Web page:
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About the Author

Cliff Holste is Supply Chain Digest's Material Handling Editor. With more than 30 years experience in designing and implementing material handling and order picking systems in distribution, Holste has worked with dozens of large and smaller companies to improve distribution performance.

Logistics News

By Cliff Holste

October 7, 2015

Logistics News: Navigating The Twists & Turns Toward A Successful Project Completion

Mitigating Project Risk

Holste Says:

...there are also substantial business risks in being too conservative relative to adopting advances in technology that are proven to increase throughput and lower per piece handling cost.
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Previous Columns by Cliff Holste

Sorting It Out: Shippers Looking To Increase System Capacity Are Surprised To Find It May Already Exist!

Sorting It Out: For Shippers - Benefits Of Real-Time Control In The DC Are Huge!

Sorting It Out: Shippers Looking to Improve Operations Choose Customer Centric Approach

Sorting It Out: Productivity is a Crucial Factor in Measuring Production Performance

Sorting It Out: Packaging Construction Impacts on Logistics Operations


Anyone who has ever been involved in a large scale project, especially one that is spread over an extended period of time, perhaps12 to 18 months or more, knows that there will be unforeseen issues. This is in-part due to (2) factors – project disruptions and marketplace volatility. Unless you own a powerful rabbit’s foot - there will be disruptions (both internal and external) as well as cyclical business fluctuations. In addition, there are some issues like cost escalation and the inevitable delayed start-up that should be considered and accounted for.

Start-up delays are perhaps the most common and most insidious project event. They include annoyances such as equipment deliver delays, design errors/corrections, and change orders. The resultant loss of expected savings in the first year of system operation, probably accompanied by additional cost for de-bugging and temporary workaround operations, can erode the expected ROI dropping it below what would have been approved in the first place.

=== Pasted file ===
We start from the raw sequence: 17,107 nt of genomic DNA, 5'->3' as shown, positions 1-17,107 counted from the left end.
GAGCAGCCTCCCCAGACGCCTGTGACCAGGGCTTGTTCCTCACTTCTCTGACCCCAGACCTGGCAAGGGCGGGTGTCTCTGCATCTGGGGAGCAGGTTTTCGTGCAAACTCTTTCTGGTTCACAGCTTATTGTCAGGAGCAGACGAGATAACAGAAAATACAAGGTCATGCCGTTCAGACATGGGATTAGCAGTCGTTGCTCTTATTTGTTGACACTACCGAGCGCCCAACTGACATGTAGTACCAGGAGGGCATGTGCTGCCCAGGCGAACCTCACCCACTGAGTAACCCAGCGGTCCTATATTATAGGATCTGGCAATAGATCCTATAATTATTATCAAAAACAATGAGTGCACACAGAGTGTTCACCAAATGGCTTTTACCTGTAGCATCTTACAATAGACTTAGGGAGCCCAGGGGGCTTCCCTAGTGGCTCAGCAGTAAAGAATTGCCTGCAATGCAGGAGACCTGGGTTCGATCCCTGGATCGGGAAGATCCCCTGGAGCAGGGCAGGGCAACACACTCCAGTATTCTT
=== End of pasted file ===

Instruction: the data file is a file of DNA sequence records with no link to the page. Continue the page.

A contingency fund that anticipates and in-turn mitigates risk is a good idea especially if the project involves system technologies new to the company, higher levels of picking and shipping automation, and/or prototype equipment. However, there may also be considerable business risks associated with not doing the project.


Damn the Torpedoes – Full Speed Ahead!

Reliability, sustainability, and maintainability are commonly stated attributes among material handling industry consultants and providers. While your project will consist of a high percentage of standard equipment, the system design, layout and operation will be unique to your business requirements.

Therefore, at a minimum consider asking the following questions:


Is the system robust to variation in SKU mix, customer order profiles, and multiple marketing channels?


Is the system modular and scalable up and/or down?


What is the backup or workaround plan if/when there is a major system failure?


What types of operator skills are required, and how many system operators and service technicians are needed?

The Crystal Ball Factor

Typically, the project will be designed to handle forecasted sales demand for some time in the future (3 to 5 years). Therefore, the actual annual savings will fluctuate with volume, usually beginning small in the first year, and then gradually ramping up as business volume increases. This growth factor projection would have been included in the initial ROI calculations. However, if the sales forecast is flawed, or if market volatility and/or business conditions change such that the projected annual volume levels never materialize, that will reduce or, depending on how you look at it, protract the actual ROI. Unfortunately, a contingency factor here, big enough to offset the difference, will probably kill the project.

In the final analysis, you are left with trusting that the sales forecast is realistic.

Of course, there are design, construction, and financial risks in every project. But, there are also substantial business risks in being too conservative relative to adopting advances in technology that are proven to increase throughput and lower per piece handling cost.

Final Thoughts

There was a time when “damn the torpedoes – full speed ahead” was a much admired, albeit somewhat macho strategy. However, from a business prospective, while the entrepreneurial spirit is still admired, it must be tempered by the need to survive to fight another day. A phased-in approach allows for subtle changes to the master plan if business conditions change.


Knowledge and experience are the keys to improving the odds in favor of project success. MODEX 2016 in Atlanta, GA, April 4 – 7 2016 provides a great opportunity to exchange ideas with industry professionals – check it out at


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